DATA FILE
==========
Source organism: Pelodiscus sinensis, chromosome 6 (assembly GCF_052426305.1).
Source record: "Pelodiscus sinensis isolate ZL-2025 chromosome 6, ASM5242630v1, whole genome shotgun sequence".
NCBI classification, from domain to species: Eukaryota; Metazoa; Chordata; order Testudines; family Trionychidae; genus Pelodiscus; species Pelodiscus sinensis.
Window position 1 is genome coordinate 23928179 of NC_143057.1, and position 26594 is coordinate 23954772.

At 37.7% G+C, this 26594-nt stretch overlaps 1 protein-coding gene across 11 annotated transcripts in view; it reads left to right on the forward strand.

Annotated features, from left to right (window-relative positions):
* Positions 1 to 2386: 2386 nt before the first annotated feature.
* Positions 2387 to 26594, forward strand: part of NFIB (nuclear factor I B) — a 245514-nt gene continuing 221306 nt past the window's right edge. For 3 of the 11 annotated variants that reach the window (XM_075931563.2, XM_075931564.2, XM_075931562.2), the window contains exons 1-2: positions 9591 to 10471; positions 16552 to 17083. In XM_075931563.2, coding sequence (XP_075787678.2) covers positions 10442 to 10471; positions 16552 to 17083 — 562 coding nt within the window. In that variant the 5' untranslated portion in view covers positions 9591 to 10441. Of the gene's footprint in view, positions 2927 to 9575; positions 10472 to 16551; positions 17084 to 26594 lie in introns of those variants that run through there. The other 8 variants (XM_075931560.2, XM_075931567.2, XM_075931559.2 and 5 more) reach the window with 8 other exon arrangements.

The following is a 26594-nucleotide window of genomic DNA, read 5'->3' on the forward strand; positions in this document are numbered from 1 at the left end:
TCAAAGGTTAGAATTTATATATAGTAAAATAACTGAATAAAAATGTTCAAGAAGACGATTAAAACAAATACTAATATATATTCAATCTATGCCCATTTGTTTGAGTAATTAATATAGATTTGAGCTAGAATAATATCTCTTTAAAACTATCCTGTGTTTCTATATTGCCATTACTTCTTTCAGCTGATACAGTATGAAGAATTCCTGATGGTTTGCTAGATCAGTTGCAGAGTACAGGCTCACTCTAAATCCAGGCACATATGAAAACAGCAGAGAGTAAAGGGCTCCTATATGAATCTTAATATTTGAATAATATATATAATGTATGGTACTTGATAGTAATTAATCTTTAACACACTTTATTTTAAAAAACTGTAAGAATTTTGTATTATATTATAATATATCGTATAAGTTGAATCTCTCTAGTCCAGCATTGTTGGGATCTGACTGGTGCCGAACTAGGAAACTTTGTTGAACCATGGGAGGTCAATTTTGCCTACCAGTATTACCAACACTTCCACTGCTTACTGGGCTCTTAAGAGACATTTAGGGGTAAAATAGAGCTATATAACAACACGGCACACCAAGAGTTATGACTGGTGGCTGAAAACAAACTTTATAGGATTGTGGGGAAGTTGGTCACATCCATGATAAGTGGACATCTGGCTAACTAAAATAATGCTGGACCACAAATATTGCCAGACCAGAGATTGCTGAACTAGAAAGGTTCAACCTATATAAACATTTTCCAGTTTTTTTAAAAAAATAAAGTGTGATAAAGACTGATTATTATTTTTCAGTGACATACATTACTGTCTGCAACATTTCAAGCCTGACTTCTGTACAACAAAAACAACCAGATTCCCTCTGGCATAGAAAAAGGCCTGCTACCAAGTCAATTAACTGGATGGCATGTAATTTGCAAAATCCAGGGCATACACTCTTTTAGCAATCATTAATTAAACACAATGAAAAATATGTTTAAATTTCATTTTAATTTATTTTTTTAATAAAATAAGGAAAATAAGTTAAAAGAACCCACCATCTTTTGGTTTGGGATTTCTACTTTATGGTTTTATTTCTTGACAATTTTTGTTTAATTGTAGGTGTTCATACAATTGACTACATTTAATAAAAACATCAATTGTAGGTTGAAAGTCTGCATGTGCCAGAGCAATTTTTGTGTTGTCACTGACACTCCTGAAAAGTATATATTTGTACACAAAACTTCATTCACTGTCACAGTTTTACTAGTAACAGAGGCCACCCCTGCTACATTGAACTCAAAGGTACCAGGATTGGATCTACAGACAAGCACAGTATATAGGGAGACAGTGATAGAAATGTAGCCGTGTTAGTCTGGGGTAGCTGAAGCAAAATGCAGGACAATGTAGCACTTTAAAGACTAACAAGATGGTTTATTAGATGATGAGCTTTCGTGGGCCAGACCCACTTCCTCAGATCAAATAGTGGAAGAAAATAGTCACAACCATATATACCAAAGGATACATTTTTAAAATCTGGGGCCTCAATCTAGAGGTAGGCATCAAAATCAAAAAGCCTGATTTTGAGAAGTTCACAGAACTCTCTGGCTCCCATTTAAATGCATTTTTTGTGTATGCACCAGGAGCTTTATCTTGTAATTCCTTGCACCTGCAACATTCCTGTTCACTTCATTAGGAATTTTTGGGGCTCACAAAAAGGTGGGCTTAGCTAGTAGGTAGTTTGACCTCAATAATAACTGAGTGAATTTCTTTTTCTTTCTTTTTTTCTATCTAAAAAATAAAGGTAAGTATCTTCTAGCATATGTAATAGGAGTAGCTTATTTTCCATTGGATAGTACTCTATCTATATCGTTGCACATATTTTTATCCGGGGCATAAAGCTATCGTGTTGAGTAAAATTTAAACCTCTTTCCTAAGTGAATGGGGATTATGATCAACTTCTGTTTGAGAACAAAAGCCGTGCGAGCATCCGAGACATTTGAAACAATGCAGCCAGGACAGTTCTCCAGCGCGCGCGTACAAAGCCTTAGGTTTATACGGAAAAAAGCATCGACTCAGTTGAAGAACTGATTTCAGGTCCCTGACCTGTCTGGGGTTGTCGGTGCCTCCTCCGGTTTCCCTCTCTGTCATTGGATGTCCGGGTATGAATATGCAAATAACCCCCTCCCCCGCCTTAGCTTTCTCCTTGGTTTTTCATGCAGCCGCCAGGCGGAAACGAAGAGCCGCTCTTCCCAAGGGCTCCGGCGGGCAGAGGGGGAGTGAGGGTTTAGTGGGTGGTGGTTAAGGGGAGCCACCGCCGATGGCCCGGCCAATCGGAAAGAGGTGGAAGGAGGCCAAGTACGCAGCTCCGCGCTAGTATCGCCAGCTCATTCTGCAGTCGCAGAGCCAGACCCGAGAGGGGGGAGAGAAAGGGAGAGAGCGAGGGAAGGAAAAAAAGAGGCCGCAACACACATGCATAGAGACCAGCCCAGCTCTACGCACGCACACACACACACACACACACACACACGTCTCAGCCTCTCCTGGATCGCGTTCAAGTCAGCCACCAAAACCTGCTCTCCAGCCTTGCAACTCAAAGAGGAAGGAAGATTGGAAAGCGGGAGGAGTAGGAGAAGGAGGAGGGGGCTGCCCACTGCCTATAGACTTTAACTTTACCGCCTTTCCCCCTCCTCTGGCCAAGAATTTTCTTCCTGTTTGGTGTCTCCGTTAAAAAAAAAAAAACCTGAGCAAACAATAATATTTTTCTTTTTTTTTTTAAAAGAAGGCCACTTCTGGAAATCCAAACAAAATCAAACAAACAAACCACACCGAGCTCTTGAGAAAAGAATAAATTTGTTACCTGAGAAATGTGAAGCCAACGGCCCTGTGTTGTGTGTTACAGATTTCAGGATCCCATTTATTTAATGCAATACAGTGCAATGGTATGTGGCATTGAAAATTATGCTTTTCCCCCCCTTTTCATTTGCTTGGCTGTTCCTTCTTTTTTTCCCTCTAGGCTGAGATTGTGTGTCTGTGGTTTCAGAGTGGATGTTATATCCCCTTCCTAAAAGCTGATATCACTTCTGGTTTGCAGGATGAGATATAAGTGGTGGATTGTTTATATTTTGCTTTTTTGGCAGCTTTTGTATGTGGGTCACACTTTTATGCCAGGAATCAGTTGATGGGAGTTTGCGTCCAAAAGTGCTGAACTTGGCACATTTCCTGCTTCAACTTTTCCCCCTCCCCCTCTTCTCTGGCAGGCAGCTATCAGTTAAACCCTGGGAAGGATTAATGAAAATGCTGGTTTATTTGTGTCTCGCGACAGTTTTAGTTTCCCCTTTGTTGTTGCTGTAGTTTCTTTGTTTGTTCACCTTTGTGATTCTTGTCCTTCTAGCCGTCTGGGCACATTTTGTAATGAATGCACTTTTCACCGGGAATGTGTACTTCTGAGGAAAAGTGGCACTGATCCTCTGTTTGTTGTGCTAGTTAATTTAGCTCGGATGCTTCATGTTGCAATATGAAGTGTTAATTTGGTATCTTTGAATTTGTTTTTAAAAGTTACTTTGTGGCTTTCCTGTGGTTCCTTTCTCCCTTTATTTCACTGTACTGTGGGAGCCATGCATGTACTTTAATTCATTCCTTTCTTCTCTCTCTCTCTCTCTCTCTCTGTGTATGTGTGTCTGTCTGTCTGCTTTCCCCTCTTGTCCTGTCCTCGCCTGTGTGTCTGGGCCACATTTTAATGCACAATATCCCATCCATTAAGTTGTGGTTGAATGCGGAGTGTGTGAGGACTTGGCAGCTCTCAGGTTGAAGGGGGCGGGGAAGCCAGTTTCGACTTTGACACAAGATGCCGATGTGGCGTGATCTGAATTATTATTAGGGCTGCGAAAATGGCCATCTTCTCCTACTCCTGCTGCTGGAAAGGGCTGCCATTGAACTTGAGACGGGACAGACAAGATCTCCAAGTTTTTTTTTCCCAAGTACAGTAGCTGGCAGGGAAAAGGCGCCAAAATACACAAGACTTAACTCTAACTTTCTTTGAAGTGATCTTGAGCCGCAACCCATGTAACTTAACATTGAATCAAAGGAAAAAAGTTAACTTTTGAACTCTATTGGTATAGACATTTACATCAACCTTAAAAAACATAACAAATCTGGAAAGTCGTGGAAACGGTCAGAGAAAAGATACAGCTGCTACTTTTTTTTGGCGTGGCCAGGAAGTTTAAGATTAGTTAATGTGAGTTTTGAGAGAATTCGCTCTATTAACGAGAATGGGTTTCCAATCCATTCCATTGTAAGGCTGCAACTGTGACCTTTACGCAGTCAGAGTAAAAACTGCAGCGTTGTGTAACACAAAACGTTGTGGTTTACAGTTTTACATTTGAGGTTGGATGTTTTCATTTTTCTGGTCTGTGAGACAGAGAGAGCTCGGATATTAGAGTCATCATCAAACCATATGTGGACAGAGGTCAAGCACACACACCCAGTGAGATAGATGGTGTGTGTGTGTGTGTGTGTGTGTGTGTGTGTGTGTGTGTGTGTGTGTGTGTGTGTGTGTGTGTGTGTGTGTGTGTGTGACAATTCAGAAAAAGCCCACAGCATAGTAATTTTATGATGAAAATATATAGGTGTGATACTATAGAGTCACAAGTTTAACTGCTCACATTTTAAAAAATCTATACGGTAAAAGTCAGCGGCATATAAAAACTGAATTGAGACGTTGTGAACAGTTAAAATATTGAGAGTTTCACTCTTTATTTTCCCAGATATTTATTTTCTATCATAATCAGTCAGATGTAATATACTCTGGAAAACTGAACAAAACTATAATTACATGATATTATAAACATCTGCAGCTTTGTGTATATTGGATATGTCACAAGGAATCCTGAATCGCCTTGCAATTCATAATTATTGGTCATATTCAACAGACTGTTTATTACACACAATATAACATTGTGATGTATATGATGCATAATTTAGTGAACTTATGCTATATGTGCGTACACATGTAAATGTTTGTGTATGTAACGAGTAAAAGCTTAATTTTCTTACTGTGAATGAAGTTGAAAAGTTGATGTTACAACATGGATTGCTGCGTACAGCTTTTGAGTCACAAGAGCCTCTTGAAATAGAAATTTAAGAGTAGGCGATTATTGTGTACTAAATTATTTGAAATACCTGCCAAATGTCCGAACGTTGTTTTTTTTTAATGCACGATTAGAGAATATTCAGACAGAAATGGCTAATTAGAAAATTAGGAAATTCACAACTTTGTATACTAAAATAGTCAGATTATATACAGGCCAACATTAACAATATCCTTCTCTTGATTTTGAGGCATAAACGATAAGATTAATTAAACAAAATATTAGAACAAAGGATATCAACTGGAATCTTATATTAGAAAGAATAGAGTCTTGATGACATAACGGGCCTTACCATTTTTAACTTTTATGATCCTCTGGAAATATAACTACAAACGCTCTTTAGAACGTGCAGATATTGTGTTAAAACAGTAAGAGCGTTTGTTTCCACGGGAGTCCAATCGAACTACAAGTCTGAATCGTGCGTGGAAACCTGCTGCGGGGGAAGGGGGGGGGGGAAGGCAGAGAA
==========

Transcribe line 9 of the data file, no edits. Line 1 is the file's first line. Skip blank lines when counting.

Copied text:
The following is a 26594-nucleotide window of genomic DNA, read 5'->3' on the forward strand; positions in this document are numbered from 1 at the left end: